At approximately 8:48 p.m. on January 26th, the evening that Juno hit New York City, and as people were scrambling to make last minute provisions for what seemed to be a very big storm, New Yorkers across the five boroughs heard a loud and unfamiliar buzz coming from their phone. That buzz was a text alert from the New York City Office of Emergency Management.
For many New Yorkers, it was the blizzard that wasn’t. But although the storm didn’t exactly ravage the city, the strong winds and heavy snowfall were powerful enough to shut down most operations. After Governor Andrew Cuomo and Mayor Bill de Blasio called a state of emergency for New York, the Office of Emergency Management designed the text alerts to “reinforce and amplify” the mayor’s emergency order.
Called Wireless Emergency Alerts, these messages were sent by the Office of Emergency Management to FEMA’s Integrated Public Alert and Warning System. FEMA’S system in turn hit every cell phone tower in the city with the alert which sent messages to phones across the five boroughs.
Snow piled up in Prospect Park. (Yvonne Juris/ NY City Lens)
People can sign up to receive text and email alerts but the Wireless Emergency Alerts, or WEA, are “reserved for the highest level of alerts in the community,” said Ben Krakauer, director of the Watch Command for the Office of Emergency Management. “The beautiful thing about WEA is that it’s already on people’s phones.” Most phones purchased after 2012 are already set up to receive these alerts, though a user can opt out.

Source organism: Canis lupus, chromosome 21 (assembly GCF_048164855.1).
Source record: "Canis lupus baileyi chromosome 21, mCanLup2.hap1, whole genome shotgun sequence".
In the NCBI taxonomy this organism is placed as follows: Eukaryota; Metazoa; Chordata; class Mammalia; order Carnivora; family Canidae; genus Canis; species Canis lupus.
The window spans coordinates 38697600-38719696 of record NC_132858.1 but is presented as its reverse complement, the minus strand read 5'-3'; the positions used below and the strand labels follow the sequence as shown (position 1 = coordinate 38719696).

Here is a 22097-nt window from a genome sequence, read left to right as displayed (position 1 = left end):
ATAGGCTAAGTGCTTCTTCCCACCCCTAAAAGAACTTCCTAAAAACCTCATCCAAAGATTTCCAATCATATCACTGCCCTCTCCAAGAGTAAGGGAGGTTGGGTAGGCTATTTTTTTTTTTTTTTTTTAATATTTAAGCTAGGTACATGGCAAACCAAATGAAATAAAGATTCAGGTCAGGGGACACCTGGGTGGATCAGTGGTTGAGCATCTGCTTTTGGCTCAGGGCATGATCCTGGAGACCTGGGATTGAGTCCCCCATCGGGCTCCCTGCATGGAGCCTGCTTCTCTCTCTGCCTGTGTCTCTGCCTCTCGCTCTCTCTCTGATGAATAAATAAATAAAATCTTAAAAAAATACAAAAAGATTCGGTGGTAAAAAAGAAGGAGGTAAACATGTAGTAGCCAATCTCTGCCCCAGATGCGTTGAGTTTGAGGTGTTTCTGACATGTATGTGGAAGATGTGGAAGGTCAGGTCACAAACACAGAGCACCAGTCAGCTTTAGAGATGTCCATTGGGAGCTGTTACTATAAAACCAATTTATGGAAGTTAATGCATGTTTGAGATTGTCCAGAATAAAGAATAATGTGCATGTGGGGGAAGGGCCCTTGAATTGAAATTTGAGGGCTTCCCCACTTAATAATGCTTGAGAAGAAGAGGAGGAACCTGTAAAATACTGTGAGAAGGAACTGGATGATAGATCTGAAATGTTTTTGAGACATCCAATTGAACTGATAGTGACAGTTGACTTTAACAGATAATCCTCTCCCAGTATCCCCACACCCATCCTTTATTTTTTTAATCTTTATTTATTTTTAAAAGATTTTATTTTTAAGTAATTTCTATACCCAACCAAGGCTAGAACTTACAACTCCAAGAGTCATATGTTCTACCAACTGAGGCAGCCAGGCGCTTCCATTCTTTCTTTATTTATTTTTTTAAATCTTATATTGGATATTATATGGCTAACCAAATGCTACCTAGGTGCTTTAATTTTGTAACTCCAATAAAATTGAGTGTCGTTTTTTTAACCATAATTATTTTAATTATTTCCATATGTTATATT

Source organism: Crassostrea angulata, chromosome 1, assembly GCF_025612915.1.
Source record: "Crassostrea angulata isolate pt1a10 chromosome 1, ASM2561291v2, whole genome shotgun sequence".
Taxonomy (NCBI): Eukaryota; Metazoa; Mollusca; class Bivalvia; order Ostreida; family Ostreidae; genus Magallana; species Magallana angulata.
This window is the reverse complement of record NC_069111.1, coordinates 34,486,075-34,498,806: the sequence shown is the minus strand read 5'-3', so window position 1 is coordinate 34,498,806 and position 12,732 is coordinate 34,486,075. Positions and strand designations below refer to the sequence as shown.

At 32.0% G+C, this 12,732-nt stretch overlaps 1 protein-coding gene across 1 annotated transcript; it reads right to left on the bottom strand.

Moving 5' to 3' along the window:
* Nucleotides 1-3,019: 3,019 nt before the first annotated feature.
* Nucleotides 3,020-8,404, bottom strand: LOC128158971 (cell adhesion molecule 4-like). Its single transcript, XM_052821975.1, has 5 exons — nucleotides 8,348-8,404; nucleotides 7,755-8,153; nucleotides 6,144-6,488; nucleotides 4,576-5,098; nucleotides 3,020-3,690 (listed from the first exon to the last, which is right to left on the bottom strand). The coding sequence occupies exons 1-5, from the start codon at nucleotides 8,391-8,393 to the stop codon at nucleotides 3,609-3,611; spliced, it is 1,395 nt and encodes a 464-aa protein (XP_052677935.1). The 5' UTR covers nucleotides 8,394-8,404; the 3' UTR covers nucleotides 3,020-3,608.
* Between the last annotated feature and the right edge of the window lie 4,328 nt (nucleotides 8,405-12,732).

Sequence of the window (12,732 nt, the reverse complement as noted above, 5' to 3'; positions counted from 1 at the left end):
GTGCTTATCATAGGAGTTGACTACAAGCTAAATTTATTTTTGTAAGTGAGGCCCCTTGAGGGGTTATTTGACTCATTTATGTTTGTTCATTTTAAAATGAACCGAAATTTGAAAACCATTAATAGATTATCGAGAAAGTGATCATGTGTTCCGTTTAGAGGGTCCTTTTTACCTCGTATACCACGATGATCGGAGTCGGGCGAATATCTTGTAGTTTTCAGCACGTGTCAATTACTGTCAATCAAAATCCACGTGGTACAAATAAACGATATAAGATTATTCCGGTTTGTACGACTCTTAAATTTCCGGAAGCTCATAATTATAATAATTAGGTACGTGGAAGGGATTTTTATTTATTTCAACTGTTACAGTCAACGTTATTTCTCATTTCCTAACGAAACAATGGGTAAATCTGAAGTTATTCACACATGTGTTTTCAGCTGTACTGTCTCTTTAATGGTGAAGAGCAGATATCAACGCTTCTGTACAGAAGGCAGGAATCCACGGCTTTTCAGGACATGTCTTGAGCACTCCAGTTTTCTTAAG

Too many alerts for what turned out to be a typical NYC snowstorm?
The resounding answer from mayor de Blasio, who signed off on the usage of the text alerts and the Office of Emergency Management, is “No.”
“Would you rather be safe or unsafe?” the mayor asked during a City Hall briefing the day after the storm about precautions taken that included the MTA stopping service after 11 p.m. “To me it was a no-brainer. We had to take precautions to keep people safe.”
Because it can be an effective tool for issuing important information, Krakauer said the cell phone alerts could potentially be used in other serious situations, which could be indicative of a shift in the way local government communicates with the public.
“We would consider doing a localized version of the alert,” Krakauer said. WEA’S can be sent from local government and at the federal level from the president. Three alerts were issued by the Office of Emergency Management during Hurricane Sandy, and that was the first time the system was used at the local level in New York City. The alert messages were added in 2009 to the FCC’s Warning, Alert, and Response Network Act of 2006.
Text alerts were also used in Boston during the Boston Marathon Bombing.